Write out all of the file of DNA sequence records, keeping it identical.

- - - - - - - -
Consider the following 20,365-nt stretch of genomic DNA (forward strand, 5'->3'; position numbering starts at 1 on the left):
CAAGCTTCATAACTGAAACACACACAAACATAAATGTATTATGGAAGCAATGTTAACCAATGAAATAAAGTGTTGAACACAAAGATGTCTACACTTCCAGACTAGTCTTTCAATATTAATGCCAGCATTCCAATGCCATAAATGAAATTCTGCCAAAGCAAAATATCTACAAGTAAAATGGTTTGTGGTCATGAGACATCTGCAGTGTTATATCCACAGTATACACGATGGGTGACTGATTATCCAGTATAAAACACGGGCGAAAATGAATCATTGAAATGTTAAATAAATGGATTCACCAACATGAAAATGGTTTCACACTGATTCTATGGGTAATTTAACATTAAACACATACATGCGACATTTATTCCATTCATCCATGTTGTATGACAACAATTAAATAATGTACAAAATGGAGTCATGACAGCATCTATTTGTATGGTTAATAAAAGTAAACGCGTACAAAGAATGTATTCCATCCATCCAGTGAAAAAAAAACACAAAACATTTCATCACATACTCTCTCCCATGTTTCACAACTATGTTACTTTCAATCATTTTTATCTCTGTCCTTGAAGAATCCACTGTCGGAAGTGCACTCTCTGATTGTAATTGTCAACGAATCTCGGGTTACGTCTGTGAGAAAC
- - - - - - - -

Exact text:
Consider the following 20,365-nt stretch of genomic DNA (forward strand, 5'->3'; position numbering starts at 1 on the left):
CAAGCTTCATAACTGAAACACACACAAACATAAATGTATTATGGAAGCAATGTTAACCAATGAAATAAAGTGTTGAACACAAAGATGTCTACACTTCCAGACTAGTCTTTCAATATTAATGCCAGCATTCCAATGCCATAAATGAAATTCTGCCAAAGCAAAATATCTACAAGTAAAATGGTTTGTGGTCATGAGACATCTGCAGTGTTATATCCACAGTATACACGATGGGTGACTGATTATCCAGTATAAAACACGGGCGAAAATGAATCATTGAAATGTTAAATAAATGGATTCACCAACATGAAAATGGTTTCACACTGATTCTATGGGTAATTTAACATTAAACACATACATGCGACATTTATTCCATTCATCCATGTTGTATGACAACAATTAAATAATGTACAAAATGGAGTCATGACAGCATCTATTTGTATGGTTAATAAAAGTAAACGCGTACAAAGAATGTATTCCATCCATCCAGTGAAAAAAAAACACAAAACATTTCATCACATACTCTCTCCCATGTTTCACAACTATGTTACTTTCAATCATTTTTATCTCTGTCCTTGAAGAATCCACTGTCGGAAGTGCACTCTCTGATTGTAATTGTCAACGAATCTCGGGTTACGTCTGTGAGAAAC